Open Letter to Rt Hon John Key,
15th April, 2012
Dear John Key
I am writing this open letter in response to your recent visit to China.
You are understandably pleased with the results of your visit to China for New Zealand trade. Many new trade deals were made, and you have brought already-burgeoning trade links with China to a new level. I can understand why you said you feel you can “tick all of the boxes” that you wanted to tick off and give yourself “10 out of 10”.
I would like to draw your attention, however, to two other boxes that I think could be very usefully ticked off, one diplomatic and the other intercultural. They refer to initiatives and structures that would enable much to be done for both New Zealand and the wider region, and could add, to your reputation as an economic deal-maker, another one as an international statesman.
While you and your counterparts were signing trade deals, a potentially catastrophic nuclear crisis was raging to the East of China, as it still is. This crisis reportedly figured prominently in your talks with the Chinese leaders.
I have just written a blog about this crisis in relation to your talks: How New Zealand can help prevent Korean War
The blog makes 3 practical suggestions that I offer for consideration:
1. Register New Zealand’s on-going interest in being briefed by China and the United States about the diplomatic efforts they are engaged in with each other, and with North Korea, over the issues.
2. Make known New Zealand’s availability to assist diplomatically if there’s any way it can do this. That is what the previous New Zealand government did, which resulted in the then Foreign Minister Winston Peters’ visits to North Korea and Washington that provided the needed communication breakthrough.
3. Invite North Korea to establish a permanent ambassadorial presence in Wellington (the North Korean embassy in Jakarta being currently responsible for diplomatic relations with New Zealand). Make a point of seeking the official North Korean perspective on the Korean Peninsula crisis, along with South Korean, United States and Chinese perspectives from their embassies. Seek then to build up on-going, back-channel dialogue exploring the issues of difference, and how these might be addressed effectively. Wellington as the capital of nuclear-free New Zealand could be a particularly suitable venue for discussion also of the denuclearization of North Korea now sought by both the United States and China, along perhaps with way in which the denuclearization of these nuclear powers themselves might be progressed.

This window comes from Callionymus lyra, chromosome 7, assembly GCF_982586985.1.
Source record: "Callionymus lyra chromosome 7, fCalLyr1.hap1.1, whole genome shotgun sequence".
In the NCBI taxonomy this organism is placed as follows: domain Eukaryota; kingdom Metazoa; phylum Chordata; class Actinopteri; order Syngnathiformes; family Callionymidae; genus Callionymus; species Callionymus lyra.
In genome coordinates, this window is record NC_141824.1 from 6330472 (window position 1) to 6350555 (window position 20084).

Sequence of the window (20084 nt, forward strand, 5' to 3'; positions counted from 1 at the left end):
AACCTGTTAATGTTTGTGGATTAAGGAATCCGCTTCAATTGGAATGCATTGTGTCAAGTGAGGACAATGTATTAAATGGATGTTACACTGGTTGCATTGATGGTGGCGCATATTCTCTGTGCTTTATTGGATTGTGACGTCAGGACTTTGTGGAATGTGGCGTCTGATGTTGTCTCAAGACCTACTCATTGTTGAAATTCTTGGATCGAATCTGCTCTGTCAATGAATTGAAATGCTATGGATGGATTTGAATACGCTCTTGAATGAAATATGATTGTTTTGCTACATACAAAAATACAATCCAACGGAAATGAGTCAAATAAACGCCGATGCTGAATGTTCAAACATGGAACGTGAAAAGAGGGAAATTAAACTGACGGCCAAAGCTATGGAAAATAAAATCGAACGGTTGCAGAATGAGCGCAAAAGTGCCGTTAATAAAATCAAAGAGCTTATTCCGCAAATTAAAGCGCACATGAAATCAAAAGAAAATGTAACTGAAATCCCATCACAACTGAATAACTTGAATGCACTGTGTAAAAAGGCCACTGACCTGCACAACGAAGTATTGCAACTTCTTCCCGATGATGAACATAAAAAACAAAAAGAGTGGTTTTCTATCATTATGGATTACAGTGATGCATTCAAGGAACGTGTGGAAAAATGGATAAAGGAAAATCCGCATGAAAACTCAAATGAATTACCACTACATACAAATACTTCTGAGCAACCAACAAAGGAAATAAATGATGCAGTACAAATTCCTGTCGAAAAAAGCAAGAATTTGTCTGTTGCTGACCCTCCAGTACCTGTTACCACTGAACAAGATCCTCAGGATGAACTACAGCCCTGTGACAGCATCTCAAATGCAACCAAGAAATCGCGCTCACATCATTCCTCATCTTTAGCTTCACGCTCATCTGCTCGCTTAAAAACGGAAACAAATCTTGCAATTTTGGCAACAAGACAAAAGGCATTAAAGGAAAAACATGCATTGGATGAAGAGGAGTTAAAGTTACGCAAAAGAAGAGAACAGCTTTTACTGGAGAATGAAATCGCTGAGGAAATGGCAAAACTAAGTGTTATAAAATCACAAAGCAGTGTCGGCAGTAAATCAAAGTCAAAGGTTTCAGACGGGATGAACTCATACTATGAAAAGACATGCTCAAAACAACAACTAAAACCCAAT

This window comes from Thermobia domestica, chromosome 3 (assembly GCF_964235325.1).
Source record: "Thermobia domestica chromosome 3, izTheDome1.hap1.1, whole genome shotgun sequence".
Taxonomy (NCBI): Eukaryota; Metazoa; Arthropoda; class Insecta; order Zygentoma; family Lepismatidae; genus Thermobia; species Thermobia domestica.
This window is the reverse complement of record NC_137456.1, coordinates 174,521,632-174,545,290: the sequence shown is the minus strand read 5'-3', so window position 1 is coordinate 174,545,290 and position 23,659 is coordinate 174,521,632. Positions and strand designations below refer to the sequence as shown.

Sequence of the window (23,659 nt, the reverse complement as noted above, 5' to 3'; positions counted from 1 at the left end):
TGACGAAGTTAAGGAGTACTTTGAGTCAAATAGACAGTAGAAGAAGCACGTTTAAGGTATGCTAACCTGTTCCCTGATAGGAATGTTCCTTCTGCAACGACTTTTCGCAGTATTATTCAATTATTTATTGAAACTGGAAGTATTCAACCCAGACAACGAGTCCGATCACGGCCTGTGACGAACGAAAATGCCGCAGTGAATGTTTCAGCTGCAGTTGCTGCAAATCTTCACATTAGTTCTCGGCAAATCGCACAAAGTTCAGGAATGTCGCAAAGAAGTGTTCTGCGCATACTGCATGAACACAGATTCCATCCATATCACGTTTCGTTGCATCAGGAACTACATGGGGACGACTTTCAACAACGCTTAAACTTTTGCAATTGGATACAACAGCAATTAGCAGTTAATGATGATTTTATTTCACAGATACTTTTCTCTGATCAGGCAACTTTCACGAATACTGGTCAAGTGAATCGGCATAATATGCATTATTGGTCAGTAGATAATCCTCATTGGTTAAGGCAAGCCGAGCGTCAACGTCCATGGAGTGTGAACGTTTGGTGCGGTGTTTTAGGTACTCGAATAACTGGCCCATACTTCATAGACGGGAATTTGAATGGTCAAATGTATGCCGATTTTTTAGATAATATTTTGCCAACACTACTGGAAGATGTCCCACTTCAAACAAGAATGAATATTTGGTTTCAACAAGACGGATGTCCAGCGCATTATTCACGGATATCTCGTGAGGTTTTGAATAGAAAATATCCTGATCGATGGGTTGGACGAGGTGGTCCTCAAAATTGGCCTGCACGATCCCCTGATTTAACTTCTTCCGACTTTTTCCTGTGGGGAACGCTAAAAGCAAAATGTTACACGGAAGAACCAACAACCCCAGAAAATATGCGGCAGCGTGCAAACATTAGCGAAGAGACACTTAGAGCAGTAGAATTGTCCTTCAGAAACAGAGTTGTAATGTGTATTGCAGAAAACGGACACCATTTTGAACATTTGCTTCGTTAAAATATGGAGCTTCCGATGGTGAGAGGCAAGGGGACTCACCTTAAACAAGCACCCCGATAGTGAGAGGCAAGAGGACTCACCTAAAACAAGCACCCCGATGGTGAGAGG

When it comes to the implementation of trade deals, how well is New Zealand equipped with the tools needed to trade well with China?
Unlike trading with the English cultures we have been historically accustomed to dealing with, Chinese culture is very different, making two-way, win-win deals much more difficult. As well as having huge financial resources, the Chinese have the advantages of knowing their networks and how to work these, something New Zealanders have not learned to date.
So, I would like to put forward two proposals for consideration:
1. As Professor James Liu, a co-director of the Center for Applied Cross-Cultural Research at Victoria University has pointed out, many Chinese people with networks in China already live in New Zealand. By connecting well with these local Chinese in our local communities, much more effective connection-building can be developed with people and organizations in China. Some of the practicalities of this point are discussed in the blog, Local-global connection-building to get through a global economic crisis.
2. Internationally the most direct, if also very underutilised infrastructures available for connecting with people and organizations in China are sister cities. To become fully effective, sister city relationships need to fully exploit the potential of information and communications technologies. As can be seen in the Gillard governments white paper Australia in the Asian Century the Australians are getting on to this point. The white paper wants every Australian school to have an online relationship with an Asian school, and points to use of the internet made by Australian business organizations with others in Asia/China. There are several village-connections blogs on these themes, but I refer to one short blog as a way into this area: Sister Cities as Asian Century Brokers.
New Zealand-China trade has been brought to a new level. By also giving priority to intercultural connection-building at both international and local levels as proposed in this and other Village-Connections blogs, New Zealand can help lead the world in creating a new, participatory model of international diplomacy and trade, one in which all can contribute and benefit.
I would be especially interested in whether your government will make any moves to assist with the resolution of the Korean crisis while it is raging (beyond simply supporting what United Nations might do, or sending in our military forces), and in how you see the proposals for diplomacy and intercultural connection building outlined in this letter.
I very much look forward to your reply, and to being able to share it with Village-Connections readers.